Educator William Jasper Hale is born.
1876 (Sep 26)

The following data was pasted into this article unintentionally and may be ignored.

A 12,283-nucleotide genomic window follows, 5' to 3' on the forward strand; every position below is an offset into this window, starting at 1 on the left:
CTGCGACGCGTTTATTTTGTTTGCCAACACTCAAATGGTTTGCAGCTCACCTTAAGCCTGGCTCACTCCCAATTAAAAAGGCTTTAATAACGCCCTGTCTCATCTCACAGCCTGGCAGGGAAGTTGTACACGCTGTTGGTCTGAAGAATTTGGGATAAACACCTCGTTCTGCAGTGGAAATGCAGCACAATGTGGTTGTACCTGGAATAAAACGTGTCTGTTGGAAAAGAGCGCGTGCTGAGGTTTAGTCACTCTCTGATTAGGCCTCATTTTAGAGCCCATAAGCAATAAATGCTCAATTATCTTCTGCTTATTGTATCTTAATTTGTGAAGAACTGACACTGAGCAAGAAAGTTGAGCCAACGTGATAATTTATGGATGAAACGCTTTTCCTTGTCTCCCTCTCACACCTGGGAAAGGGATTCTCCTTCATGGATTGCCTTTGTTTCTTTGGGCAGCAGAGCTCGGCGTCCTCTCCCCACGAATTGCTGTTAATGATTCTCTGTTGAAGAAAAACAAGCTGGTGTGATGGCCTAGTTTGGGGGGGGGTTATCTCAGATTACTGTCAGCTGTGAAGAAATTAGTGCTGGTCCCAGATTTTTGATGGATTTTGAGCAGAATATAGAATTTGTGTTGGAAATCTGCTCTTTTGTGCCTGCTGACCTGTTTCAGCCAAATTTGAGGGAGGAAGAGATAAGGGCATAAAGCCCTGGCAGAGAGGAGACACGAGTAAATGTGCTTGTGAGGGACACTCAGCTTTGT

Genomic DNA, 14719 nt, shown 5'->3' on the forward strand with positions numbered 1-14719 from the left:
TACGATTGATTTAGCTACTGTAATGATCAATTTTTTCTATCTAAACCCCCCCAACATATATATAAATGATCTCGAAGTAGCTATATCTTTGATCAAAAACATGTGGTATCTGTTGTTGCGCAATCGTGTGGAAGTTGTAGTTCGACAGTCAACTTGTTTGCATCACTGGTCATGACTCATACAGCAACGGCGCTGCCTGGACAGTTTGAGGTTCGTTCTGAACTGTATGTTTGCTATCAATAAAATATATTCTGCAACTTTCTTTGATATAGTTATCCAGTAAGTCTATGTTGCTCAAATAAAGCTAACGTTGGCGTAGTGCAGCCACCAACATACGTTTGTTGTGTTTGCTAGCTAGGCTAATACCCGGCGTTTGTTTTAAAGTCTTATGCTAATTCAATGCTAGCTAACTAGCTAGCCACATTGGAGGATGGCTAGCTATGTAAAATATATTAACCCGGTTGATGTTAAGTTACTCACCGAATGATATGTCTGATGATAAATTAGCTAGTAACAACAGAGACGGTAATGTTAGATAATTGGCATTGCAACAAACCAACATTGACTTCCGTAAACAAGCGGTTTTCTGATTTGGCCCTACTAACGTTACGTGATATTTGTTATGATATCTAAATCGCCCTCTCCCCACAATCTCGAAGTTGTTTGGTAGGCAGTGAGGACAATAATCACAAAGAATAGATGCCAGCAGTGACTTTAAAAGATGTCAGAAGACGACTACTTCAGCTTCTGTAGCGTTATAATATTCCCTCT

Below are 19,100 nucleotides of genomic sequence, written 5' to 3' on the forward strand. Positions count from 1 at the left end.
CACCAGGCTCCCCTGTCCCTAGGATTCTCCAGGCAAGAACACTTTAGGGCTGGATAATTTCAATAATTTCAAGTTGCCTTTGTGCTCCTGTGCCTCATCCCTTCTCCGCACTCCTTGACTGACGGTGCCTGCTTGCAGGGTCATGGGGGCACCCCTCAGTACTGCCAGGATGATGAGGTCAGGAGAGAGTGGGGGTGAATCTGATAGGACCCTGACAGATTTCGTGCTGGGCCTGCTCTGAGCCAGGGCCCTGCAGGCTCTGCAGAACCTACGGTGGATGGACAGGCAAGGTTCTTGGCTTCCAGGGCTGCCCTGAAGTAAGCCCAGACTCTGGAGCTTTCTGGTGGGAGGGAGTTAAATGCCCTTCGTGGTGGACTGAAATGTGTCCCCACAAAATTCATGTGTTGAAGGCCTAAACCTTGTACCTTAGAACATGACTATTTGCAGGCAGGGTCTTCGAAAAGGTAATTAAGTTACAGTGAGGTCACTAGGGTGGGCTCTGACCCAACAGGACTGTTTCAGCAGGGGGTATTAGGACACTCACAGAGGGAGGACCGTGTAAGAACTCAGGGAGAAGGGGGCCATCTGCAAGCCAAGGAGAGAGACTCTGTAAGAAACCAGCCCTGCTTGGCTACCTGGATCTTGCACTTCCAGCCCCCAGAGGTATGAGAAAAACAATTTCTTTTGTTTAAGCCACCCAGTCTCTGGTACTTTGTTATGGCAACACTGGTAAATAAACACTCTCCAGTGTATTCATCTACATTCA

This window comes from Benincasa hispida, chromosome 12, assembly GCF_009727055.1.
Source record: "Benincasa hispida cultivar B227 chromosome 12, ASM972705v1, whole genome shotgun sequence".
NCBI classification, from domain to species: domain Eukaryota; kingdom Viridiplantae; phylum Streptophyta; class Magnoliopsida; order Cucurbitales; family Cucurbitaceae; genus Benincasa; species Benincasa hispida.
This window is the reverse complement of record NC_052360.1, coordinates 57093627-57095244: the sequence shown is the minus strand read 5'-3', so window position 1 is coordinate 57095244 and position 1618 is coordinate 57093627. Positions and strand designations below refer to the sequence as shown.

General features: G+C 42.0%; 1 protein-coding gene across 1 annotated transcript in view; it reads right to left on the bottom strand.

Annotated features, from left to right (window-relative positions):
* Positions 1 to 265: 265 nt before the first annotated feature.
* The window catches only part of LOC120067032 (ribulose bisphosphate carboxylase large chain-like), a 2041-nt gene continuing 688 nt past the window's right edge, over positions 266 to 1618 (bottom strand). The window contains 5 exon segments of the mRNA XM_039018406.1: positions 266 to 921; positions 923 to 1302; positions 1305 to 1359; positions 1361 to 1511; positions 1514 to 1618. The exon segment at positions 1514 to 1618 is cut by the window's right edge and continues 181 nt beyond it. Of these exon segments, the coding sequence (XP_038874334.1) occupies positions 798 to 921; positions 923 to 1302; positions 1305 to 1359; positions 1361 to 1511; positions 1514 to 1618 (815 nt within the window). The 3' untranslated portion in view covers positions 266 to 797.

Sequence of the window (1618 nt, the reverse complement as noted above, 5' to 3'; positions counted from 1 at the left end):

William Jasper Hale began his administrative work at a small Black elementary school and worked his way up to the role of principal of the Black St. Elmo secondary school in Chattanooga, Tennessee. In 1911 Hale was appointed principal of the Tennessee Agricultural and Industrial State Normal School, Tennessee's first and only Black state college. He later became its president. His administrative talents helped land the school a fully accredited four-year status in the 1920s. During Hale's thirty-one-year-tenure, enrollment grew from 200 to 3,000. Hale was president of the conference of the Negro Land grant colleges, and he founded and was president of the Tennessee inter-racial league. He received the Harmon foundation medal in 1930 for advancing Black education in the south and was a member of the Nashville board of trade and of President Herbert Hoover's Negro housing committee. Hale died on October 5, 1944, in New York City.